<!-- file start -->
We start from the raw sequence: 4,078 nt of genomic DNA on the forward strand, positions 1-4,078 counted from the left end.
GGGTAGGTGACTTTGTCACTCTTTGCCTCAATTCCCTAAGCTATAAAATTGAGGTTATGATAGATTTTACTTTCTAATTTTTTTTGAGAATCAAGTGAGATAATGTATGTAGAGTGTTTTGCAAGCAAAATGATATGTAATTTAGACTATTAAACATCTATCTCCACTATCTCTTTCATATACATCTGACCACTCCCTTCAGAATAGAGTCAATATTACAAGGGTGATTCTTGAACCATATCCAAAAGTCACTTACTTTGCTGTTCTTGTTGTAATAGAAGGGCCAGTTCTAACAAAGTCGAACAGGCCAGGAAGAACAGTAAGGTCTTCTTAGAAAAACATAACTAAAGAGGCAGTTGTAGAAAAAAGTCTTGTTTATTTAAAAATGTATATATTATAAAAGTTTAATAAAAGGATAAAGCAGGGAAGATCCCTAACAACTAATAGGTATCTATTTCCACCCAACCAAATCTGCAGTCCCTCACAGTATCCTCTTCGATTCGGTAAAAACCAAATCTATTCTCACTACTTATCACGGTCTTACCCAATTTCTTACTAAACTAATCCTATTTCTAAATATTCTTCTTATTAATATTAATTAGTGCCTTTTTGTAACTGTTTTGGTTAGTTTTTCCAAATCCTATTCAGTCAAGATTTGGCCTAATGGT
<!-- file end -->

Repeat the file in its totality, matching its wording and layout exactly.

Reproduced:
We start from the raw sequence: 4,078 nt of genomic DNA on the forward strand, positions 1-4,078 counted from the left end.
GGGTAGGTGACTTTGTCACTCTTTGCCTCAATTCCCTAAGCTATAAAATTGAGGTTATGATAGATTTTACTTTCTAATTTTTTTTGAGAATCAAGTGAGATAATGTATGTAGAGTGTTTTGCAAGCAAAATGATATGTAATTTAGACTATTAAACATCTATCTCCACTATCTCTTTCATATACATCTGACCACTCCCTTCAGAATAGAGTCAATATTACAAGGGTGATTCTTGAACCATATCCAAAAGTCACTTACTTTGCTGTTCTTGTTGTAATAGAAGGGCCAGTTCTAACAAAGTCGAACAGGCCAGGAAGAACAGTAAGGTCTTCTTAGAAAAACATAACTAAAGAGGCAGTTGTAGAAAAAAGTCTTGTTTATTTAAAAATGTATATATTATAAAAGTTTAATAAAAGGATAAAGCAGGGAAGATCCCTAACAACTAATAGGTATCTATTTCCACCCAACCAAATCTGCAGTCCCTCACAGTATCCTCTTCGATTCGGTAAAAACCAAATCTATTCTCACTACTTATCACGGTCTTACCCAATTTCTTACTAAACTAATCCTATTTCTAAATATTCTTCTTATTAATATTAATTAGTGCCTTTTTGTAACTGTTTTGGTTAGTTTTTCCAAATCCTATTCAGTCAAGATTTGGCCTAATGGT